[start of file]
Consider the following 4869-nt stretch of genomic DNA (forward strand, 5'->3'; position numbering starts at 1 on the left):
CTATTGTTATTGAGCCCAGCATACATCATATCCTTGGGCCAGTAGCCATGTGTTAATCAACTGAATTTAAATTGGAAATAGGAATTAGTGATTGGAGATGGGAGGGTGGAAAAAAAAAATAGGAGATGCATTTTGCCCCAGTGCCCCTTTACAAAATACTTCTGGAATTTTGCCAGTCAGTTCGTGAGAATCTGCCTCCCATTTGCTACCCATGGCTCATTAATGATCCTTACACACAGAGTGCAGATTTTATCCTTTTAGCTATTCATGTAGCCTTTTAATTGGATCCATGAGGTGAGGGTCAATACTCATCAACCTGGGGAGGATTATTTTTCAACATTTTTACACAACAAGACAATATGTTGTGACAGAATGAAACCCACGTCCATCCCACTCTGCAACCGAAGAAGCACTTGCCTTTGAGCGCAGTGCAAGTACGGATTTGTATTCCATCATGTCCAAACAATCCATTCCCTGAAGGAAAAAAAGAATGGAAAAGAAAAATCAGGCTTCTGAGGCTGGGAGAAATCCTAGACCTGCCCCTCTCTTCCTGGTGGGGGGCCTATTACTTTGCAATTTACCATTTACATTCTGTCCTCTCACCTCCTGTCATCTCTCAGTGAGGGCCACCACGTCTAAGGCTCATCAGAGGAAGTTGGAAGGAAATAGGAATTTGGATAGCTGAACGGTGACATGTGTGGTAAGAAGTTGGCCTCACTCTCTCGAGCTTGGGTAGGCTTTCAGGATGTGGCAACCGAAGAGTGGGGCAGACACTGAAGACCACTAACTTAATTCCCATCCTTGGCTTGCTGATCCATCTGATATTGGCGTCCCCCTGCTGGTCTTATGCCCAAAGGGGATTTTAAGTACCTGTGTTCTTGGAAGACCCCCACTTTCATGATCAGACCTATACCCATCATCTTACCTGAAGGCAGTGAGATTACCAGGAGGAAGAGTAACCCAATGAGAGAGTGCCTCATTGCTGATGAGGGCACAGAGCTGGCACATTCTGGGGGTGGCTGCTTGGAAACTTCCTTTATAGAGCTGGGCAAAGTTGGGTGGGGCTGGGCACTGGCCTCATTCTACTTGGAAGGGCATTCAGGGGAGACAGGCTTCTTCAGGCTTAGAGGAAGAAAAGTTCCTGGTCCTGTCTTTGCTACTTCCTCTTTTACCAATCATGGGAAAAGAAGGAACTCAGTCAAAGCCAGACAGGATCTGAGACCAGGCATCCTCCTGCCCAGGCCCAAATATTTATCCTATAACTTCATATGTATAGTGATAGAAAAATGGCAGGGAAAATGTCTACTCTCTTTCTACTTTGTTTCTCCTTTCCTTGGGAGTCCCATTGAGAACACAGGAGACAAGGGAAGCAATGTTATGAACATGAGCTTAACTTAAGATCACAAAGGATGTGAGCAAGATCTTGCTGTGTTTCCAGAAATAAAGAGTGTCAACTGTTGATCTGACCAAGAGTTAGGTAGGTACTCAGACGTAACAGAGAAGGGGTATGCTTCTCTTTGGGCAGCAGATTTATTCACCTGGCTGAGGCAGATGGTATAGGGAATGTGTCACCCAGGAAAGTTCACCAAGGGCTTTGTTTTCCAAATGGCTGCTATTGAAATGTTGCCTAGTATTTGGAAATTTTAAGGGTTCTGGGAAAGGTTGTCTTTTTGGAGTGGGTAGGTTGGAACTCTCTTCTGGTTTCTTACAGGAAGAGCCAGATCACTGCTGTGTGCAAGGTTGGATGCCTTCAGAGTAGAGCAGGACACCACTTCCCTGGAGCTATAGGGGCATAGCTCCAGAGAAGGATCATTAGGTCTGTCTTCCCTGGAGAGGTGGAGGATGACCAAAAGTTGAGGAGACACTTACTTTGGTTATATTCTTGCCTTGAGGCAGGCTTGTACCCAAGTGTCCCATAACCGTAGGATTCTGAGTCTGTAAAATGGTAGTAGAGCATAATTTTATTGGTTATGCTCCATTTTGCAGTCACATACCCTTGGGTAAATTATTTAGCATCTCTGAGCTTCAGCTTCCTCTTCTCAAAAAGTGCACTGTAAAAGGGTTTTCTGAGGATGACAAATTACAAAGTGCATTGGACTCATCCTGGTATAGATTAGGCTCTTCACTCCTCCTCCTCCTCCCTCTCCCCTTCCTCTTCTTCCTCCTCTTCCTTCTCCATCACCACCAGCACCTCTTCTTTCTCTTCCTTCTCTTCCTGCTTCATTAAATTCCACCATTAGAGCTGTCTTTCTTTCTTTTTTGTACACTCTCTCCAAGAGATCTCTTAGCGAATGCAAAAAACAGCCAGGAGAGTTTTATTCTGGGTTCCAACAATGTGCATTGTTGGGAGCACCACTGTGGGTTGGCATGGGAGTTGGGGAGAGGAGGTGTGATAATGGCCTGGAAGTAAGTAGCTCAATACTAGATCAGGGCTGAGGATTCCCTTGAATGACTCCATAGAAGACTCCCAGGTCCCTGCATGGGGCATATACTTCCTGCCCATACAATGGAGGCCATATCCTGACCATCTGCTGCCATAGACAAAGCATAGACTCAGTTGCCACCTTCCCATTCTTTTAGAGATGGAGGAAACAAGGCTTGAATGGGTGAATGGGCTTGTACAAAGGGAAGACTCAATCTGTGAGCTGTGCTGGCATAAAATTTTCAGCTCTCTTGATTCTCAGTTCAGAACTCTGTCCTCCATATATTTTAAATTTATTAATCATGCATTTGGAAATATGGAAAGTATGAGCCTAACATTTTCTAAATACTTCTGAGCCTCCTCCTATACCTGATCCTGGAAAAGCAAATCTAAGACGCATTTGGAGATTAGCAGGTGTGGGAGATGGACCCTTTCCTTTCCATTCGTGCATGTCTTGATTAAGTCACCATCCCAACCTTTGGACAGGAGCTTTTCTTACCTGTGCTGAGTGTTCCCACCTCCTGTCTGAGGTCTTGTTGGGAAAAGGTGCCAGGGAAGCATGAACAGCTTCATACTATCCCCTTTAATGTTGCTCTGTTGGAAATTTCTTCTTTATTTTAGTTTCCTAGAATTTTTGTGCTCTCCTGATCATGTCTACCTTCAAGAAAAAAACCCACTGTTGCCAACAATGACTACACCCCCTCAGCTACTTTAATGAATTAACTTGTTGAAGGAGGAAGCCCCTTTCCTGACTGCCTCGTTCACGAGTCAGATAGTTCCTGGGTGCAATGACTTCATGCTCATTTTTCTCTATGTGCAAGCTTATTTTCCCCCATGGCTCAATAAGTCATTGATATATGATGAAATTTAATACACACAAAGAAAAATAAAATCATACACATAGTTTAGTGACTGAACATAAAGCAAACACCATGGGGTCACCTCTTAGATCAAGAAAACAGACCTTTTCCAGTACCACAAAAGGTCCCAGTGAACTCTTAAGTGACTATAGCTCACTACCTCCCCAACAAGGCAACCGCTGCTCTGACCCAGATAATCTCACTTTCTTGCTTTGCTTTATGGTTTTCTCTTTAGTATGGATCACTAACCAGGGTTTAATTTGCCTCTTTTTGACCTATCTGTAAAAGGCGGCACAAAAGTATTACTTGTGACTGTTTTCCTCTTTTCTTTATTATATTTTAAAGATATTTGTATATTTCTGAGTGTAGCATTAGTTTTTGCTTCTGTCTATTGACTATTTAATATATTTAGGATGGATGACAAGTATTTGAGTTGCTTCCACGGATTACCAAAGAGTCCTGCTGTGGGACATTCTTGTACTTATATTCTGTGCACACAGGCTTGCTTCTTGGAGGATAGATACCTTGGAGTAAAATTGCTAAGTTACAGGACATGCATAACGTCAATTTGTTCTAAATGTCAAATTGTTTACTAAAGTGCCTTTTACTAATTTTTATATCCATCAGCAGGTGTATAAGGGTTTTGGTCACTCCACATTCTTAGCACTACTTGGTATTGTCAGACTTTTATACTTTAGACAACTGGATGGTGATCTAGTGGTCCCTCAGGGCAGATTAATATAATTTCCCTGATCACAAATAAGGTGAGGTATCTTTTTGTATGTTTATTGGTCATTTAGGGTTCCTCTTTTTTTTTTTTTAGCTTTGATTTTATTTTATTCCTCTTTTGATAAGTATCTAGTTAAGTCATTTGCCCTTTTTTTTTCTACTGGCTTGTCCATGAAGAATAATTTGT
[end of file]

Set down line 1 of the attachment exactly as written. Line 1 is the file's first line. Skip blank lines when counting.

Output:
Consider the following 4869-nt stretch of genomic DNA (forward strand, 5'->3'; position numbering starts at 1 on the left):